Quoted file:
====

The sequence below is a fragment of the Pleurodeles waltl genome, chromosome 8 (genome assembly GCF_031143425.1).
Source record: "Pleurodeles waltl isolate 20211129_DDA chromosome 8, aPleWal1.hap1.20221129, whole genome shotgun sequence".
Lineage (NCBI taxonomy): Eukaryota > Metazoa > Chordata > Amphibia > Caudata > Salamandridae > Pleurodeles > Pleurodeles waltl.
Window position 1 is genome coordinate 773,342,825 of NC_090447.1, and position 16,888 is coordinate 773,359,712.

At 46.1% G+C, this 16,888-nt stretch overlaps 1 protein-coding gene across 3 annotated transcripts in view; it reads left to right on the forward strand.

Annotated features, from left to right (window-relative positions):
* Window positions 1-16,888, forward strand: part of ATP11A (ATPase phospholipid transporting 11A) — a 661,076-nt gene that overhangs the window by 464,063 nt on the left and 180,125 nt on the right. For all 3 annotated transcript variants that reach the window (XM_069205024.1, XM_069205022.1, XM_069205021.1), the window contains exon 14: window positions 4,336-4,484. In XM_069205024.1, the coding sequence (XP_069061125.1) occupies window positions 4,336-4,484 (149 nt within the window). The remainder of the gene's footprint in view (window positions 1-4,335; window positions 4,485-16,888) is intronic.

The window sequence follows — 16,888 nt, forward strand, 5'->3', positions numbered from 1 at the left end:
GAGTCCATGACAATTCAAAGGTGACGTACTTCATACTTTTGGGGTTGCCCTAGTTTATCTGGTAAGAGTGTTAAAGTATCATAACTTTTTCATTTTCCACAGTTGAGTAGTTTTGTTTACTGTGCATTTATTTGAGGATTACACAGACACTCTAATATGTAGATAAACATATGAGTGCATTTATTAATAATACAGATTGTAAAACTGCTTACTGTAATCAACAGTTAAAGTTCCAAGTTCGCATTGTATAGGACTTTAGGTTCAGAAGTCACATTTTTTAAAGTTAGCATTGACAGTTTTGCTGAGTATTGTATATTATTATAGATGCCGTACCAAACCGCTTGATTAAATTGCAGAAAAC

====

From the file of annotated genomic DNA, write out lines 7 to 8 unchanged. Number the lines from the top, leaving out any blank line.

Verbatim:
* Window positions 1-16,888, forward strand: part of ATP11A (ATPase phospholipid transporting 11A) — a 661,076-nt gene that overhangs the window by 464,063 nt on the left and 180,125 nt on the right. For all 3 annotated transcript variants that reach the window (XM_069205024.1, XM_069205022.1, XM_069205021.1), the window contains exon 14: window positions 4,336-4,484. In XM_069205024.1, the coding sequence (XP_069061125.1) occupies window positions 4,336-4,484 (149 nt within the window). The remainder of the gene's footprint in view (window positions 1-4,335; window positions 4,485-16,888) is intronic.

The window sequence follows — 16,888 nt, forward strand, 5'->3', positions numbered from 1 at the left end: